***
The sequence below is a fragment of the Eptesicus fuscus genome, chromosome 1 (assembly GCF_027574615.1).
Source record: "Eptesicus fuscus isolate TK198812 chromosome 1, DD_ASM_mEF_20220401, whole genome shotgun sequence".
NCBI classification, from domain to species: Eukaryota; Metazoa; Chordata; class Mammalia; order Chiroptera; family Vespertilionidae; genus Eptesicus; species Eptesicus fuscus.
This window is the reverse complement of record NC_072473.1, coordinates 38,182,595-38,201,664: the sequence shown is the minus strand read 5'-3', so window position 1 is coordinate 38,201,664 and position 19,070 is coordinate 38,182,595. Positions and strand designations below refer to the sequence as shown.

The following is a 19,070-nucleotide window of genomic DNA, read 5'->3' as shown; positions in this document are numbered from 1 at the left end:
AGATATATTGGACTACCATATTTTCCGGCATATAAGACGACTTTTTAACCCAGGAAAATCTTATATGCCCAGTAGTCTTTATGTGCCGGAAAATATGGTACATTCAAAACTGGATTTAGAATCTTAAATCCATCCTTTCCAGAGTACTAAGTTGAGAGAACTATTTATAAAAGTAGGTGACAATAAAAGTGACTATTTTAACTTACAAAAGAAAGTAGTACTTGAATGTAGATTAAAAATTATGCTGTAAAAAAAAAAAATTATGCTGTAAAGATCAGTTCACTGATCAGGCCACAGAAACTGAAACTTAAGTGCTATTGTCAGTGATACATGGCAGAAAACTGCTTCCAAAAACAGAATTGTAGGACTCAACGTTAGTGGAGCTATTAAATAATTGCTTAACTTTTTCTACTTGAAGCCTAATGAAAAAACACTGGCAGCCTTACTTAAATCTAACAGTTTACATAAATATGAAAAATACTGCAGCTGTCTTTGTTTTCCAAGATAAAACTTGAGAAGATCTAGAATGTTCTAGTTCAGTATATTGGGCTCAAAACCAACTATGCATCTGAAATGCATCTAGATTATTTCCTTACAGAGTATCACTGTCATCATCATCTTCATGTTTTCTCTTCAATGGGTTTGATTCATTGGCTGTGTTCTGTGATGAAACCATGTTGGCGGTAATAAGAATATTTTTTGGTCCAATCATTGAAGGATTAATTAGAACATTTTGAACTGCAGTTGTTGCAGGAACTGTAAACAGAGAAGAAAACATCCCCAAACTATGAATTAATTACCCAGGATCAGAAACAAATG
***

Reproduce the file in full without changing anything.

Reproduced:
The sequence below is a fragment of the Eptesicus fuscus genome, chromosome 1 (assembly GCF_027574615.1).
Source record: "Eptesicus fuscus isolate TK198812 chromosome 1, DD_ASM_mEF_20220401, whole genome shotgun sequence".
NCBI classification, from domain to species: Eukaryota; Metazoa; Chordata; class Mammalia; order Chiroptera; family Vespertilionidae; genus Eptesicus; species Eptesicus fuscus.
This window is the reverse complement of record NC_072473.1, coordinates 38,182,595-38,201,664: the sequence shown is the minus strand read 5'-3', so window position 1 is coordinate 38,201,664 and position 19,070 is coordinate 38,182,595. Positions and strand designations below refer to the sequence as shown.

The following is a 19,070-nucleotide window of genomic DNA, read 5'->3' as shown; positions in this document are numbered from 1 at the left end:
AGATATATTGGACTACCATATTTTCCGGCATATAAGACGACTTTTTAACCCAGGAAAATCTTATATGCCCAGTAGTCTTTATGTGCCGGAAAATATGGTACATTCAAAACTGGATTTAGAATCTTAAATCCATCCTTTCCAGAGTACTAAGTTGAGAGAACTATTTATAAAAGTAGGTGACAATAAAAGTGACTATTTTAACTTACAAAAGAAAGTAGTACTTGAATGTAGATTAAAAATTATGCTGTAAAAAAAAAAAATTATGCTGTAAAGATCAGTTCACTGATCAGGCCACAGAAACTGAAACTTAAGTGCTATTGTCAGTGATACATGGCAGAAAACTGCTTCCAAAAACAGAATTGTAGGACTCAACGTTAGTGGAGCTATTAAATAATTGCTTAACTTTTTCTACTTGAAGCCTAATGAAAAAACACTGGCAGCCTTACTTAAATCTAACAGTTTACATAAATATGAAAAATACTGCAGCTGTCTTTGTTTTCCAAGATAAAACTTGAGAAGATCTAGAATGTTCTAGTTCAGTATATTGGGCTCAAAACCAACTATGCATCTGAAATGCATCTAGATTATTTCCTTACAGAGTATCACTGTCATCATCATCTTCATGTTTTCTCTTCAATGGGTTTGATTCATTGGCTGTGTTCTGTGATGAAACCATGTTGGCGGTAATAAGAATATTTTTTGGTCCAATCATTGAAGGATTAATTAGAACATTTTGAACTGCAGTTGTTGCAGGAACTGTAAACAGAGAAGAAAACATCCCCAAACTATGAATTAATTACCCAGGATCAGAAACAAATG